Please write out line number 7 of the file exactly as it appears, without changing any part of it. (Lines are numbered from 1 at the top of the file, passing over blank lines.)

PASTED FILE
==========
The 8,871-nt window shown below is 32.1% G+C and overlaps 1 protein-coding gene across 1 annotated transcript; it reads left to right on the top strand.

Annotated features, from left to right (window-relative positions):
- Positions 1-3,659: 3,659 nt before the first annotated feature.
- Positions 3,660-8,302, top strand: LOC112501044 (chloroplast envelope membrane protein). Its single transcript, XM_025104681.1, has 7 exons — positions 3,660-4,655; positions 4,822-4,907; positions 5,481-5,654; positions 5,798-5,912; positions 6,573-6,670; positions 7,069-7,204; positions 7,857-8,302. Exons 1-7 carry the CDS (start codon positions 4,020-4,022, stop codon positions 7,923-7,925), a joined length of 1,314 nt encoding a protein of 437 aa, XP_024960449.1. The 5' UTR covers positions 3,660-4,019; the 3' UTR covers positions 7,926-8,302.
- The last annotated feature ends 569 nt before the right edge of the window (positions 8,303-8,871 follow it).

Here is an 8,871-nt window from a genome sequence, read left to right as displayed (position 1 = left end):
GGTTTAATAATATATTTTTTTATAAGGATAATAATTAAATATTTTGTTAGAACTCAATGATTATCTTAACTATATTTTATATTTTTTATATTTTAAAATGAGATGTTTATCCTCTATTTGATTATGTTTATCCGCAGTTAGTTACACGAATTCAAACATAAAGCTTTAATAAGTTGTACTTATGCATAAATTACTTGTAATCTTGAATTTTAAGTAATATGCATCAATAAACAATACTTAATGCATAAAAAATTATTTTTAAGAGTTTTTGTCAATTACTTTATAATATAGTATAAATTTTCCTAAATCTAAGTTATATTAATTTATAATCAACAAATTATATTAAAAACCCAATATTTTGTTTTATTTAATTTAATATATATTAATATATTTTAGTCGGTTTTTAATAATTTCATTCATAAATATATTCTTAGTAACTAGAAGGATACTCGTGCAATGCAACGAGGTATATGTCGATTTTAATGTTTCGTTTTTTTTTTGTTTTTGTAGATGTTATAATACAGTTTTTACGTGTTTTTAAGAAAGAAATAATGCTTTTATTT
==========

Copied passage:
GGTTTAATAATATATTTTTTTATAAGGATAATAATTAAATATTTTGTTAGAACTCAATGATTATCTTAACTATATTTTATATTTTTTATATTTTAAAATGAGATGTTTATCCTCTATTTGATTATGTTTATCCGCAGTTAGTTACACGAATTCAAACATAAAGCTTTAATAAGTTGTACTTATGCATAAATTACTTGTAATCTTGAATTTTAAGTAATATGCATCAATAAACAATACTTAATGCATAAAAAATTATTTTTAAGAGTTTTTGTCAATTACTTTATAATATAGTATAAATTTTCCTAAATCTAAGTTATATTAATTTATAATCAACAAATTATATTAAAAACCCAATATTTTGTTTTATTTAATTTAATATATATTAATATATTTTAGTCGGTTTTTAATAATTTCATTCATAAATATATTCTTAGTAACTAGAAGGATACTCGTGCAATGCAACGAGGTATATGTCGATTTTAATGTTTCGTTTTTTTTTTGTTTTTGTAGATGTTATAATACAGTTTTTACGTGTTTTTAAGAAAGAAATAATGCTTTTATTT